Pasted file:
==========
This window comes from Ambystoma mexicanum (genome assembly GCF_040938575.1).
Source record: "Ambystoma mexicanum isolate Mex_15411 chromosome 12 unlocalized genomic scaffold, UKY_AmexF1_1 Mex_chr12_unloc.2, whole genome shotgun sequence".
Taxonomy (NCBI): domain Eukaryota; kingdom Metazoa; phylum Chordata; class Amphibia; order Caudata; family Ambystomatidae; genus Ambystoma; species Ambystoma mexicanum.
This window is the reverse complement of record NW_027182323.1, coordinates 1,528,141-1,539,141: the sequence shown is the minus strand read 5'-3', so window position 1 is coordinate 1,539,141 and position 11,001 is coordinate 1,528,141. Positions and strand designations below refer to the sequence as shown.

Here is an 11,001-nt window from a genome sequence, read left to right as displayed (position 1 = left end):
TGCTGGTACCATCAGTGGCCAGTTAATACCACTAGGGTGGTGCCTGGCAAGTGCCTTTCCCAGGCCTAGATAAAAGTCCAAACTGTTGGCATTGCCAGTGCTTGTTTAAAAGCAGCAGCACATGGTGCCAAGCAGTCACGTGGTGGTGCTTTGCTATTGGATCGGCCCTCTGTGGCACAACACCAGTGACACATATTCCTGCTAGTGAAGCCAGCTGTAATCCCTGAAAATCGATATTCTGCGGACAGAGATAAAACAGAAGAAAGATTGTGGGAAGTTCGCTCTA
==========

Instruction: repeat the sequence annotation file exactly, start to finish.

This window comes from Ambystoma mexicanum (genome assembly GCF_040938575.1).
Source record: "Ambystoma mexicanum isolate Mex_15411 chromosome 12 unlocalized genomic scaffold, UKY_AmexF1_1 Mex_chr12_unloc.2, whole genome shotgun sequence".
Taxonomy (NCBI): domain Eukaryota; kingdom Metazoa; phylum Chordata; class Amphibia; order Caudata; family Ambystomatidae; genus Ambystoma; species Ambystoma mexicanum.
This window is the reverse complement of record NW_027182323.1, coordinates 1,528,141-1,539,141: the sequence shown is the minus strand read 5'-3', so window position 1 is coordinate 1,539,141 and position 11,001 is coordinate 1,528,141. Positions and strand designations below refer to the sequence as shown.

Here is an 11,001-nt window from a genome sequence, read left to right as displayed (position 1 = left end):
TGCTGGTACCATCAGTGGCCAGTTAATACCACTAGGGTGGTGCCTGGCAAGTGCCTTTCCCAGGCCTAGATAAAAGTCCAAACTGTTGGCATTGCCAGTGCTTGTTTAAAAGCAGCAGCACATGGTGCCAAGCAGTCACGTGGTGGTGCTTTGCTATTGGATCGGCCCTCTGTGGCACAACACCAGTGACACATATTCCTGCTAGTGAAGCCAGCTGTAATCCCTGAAAATCGATATTCTGCGGACAGAGATAAAACAGAAGAAAGATTGTGGGAAGTTCGCTCTA